Theatre Review: Raleigh’s Production of West Side Story


Imagine if Shakespeare was born in the 1950s and enjoyed watching a good tussle between New York gang rivals and had an impeccable ear for Latin American music. 
Well, luckily for those who have pondered the idea in their head before, there is a musical out there for YOU! 
Allow me to introduce you to West Side Story. A modern(ish) retelling of the cult classic Romeo and Juliet, this musical is set in Upper West Side of New York City during the 1950s, and explores the rivalry between two culturally diverse gangs, the Jets and the Sharks.
The show explores the discord between the Puerto Rican and Caucasian gangs, and how their feud affects the blossoming love affair between Tony and Maria: two lovers caught between the bloodshed. 
Between Oct. 15-20 the NC theatre put on their season-opening production of West Side Story, featuring a plethora of incredible performers from all over the country.
The lead roles were played by Zach Adkins as Tony and Addie Morales as Maria, both of whom have had numerous experiences taking center stage with their impeccable voices. Zach is best known for his lead role in Anastasia on Broadway, and Morales herself is most recognizable for her secure grip on the role of Maria, which she has performed across numerous stages. 
My expectations for the show were quite high, honestly. I had not seen a show at the NC Theatre yet, and did not see any way in which it could disappoint; but my expectations were completely blown away the moment that Adkins and Morales began to sing.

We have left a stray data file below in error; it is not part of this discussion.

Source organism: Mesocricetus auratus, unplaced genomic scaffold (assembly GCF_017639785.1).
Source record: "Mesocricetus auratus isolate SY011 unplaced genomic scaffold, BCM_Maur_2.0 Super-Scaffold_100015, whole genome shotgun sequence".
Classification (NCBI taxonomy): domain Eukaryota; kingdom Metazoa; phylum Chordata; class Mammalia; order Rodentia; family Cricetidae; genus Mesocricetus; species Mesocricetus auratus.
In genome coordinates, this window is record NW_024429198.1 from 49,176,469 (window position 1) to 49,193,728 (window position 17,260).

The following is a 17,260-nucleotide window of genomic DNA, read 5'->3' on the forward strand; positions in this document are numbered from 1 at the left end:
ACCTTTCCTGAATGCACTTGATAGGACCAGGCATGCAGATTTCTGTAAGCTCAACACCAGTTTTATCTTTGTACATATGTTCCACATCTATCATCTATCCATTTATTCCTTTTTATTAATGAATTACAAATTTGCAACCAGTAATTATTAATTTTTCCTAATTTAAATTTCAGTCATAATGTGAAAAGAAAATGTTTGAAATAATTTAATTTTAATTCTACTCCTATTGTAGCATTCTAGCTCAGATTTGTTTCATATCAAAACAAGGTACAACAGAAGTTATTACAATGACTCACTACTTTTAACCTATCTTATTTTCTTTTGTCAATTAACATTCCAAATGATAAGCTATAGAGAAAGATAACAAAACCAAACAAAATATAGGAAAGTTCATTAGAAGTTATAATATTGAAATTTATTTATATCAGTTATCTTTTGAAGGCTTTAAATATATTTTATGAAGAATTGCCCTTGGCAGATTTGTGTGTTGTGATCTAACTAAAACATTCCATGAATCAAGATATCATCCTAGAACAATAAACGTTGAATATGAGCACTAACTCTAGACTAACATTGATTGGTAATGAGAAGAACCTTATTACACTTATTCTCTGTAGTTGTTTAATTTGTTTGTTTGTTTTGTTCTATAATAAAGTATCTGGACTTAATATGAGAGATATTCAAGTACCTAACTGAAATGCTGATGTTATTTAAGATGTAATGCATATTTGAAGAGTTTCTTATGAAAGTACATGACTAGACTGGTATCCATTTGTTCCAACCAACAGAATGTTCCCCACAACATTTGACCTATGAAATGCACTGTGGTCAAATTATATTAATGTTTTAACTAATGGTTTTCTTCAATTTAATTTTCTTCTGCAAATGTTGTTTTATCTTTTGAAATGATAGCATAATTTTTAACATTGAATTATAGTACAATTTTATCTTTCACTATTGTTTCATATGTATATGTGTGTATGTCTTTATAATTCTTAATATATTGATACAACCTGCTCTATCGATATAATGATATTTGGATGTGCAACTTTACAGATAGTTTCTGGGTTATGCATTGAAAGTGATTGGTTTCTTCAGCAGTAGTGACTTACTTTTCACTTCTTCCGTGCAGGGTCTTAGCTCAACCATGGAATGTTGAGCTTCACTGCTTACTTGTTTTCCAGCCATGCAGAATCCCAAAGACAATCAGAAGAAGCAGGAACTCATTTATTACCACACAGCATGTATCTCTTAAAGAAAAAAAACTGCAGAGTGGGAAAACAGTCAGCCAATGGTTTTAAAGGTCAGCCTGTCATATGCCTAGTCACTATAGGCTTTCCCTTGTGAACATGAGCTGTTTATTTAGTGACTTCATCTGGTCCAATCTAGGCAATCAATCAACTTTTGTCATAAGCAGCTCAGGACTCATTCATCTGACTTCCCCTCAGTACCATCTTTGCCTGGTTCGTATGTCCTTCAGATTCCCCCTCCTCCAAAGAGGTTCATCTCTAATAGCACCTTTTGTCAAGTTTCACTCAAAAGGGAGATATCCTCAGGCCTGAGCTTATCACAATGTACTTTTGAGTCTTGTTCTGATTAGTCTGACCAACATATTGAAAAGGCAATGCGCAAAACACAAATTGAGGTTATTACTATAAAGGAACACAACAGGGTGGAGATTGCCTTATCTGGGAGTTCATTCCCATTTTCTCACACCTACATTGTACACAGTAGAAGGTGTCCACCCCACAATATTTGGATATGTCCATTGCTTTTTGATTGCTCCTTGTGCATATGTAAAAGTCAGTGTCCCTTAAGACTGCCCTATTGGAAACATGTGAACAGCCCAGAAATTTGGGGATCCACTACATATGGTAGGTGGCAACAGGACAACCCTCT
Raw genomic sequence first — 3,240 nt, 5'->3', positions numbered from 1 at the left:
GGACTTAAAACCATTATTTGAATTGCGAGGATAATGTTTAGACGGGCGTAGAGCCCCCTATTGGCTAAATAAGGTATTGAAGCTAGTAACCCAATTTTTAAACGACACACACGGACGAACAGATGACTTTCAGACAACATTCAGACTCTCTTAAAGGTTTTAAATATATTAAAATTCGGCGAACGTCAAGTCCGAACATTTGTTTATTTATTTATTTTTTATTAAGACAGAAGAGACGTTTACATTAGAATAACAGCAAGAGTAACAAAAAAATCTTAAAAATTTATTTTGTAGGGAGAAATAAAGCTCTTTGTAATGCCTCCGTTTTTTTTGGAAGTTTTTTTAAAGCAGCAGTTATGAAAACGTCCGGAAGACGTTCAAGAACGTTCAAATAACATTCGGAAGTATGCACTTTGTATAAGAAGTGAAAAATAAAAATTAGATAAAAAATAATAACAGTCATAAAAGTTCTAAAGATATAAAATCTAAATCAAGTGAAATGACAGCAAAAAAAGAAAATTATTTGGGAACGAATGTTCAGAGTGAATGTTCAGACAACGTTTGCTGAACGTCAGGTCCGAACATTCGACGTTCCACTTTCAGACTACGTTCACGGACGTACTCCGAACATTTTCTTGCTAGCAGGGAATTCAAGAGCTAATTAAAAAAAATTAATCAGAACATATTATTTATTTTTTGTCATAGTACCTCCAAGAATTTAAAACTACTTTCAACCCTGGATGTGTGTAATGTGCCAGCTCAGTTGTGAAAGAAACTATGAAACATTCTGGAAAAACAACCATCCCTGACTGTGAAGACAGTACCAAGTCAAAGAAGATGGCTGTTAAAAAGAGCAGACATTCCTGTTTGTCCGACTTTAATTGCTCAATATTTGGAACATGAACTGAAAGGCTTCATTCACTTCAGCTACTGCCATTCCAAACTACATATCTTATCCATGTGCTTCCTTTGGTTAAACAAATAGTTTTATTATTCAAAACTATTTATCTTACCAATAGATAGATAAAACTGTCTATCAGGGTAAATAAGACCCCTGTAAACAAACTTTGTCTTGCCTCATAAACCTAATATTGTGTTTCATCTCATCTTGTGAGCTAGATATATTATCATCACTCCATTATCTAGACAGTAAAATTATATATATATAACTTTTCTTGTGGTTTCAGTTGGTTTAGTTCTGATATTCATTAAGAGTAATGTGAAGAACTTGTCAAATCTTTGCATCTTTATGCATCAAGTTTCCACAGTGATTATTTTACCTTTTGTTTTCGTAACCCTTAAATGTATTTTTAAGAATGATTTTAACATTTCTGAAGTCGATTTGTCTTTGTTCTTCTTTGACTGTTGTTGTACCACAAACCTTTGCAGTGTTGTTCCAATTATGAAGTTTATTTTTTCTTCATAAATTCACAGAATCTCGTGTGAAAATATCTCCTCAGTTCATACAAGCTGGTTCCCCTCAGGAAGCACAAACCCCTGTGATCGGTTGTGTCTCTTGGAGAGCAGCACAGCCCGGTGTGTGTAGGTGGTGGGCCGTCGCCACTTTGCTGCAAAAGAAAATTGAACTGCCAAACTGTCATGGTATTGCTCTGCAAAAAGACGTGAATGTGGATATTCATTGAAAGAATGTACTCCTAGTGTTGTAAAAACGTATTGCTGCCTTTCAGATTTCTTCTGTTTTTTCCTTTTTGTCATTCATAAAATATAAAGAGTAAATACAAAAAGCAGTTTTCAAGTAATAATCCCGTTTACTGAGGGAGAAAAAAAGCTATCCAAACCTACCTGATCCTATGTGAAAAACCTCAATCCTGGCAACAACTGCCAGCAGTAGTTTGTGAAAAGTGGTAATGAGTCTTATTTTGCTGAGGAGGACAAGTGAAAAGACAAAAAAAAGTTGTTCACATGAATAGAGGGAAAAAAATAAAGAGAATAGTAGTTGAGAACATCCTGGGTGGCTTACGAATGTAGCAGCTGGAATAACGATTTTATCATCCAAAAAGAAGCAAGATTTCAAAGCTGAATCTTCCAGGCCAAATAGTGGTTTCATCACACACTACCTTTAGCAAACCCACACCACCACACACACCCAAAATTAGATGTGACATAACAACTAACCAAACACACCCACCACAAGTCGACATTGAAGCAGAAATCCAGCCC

The first solo performance by Adkins is in his upbeat and hopeful “Something’s Coming”, in which he croons atop a ladder in the center of the stage. For the entirety of only two and a half minutes, Adkins had me hooked by both his vocal range and stage demeanor. I was honestly blown away by his bright voice and stage presence – it was captivating. 
The real kicker? A few numbers later, Morales and Adkins join arms in their rendition of “Tonight”, in which they solidify their love on her fire escape, singing of hope and happiness.
If I wasn’t so blown away by Adkins’ vocal chops, Morales would have surely saved the show for me. Her clear and sharp vocals took my breathe away, quite honestly; and when paired with Adkinz, the duo made an unforgettable pair. 
Michelle Alvez also made for a very memorable Anita, bringing a much desired intensity and humor to the show. Her dancing was highlighted in “America,” and had my eyes glued to the stage.
What was notable about the show was not only the incredible performance by the lead actors, but also the impressive expertise of the supporting cast as well. The entire production seemed to run like clock-work, and according to my eyes and ears, nobody seemed to miss a beat. 
Needless to say, this show was both riveting and entertaining. I laughed, I cried, and I immensely enjoyed this timeless tale of love, hate, and everything in between.

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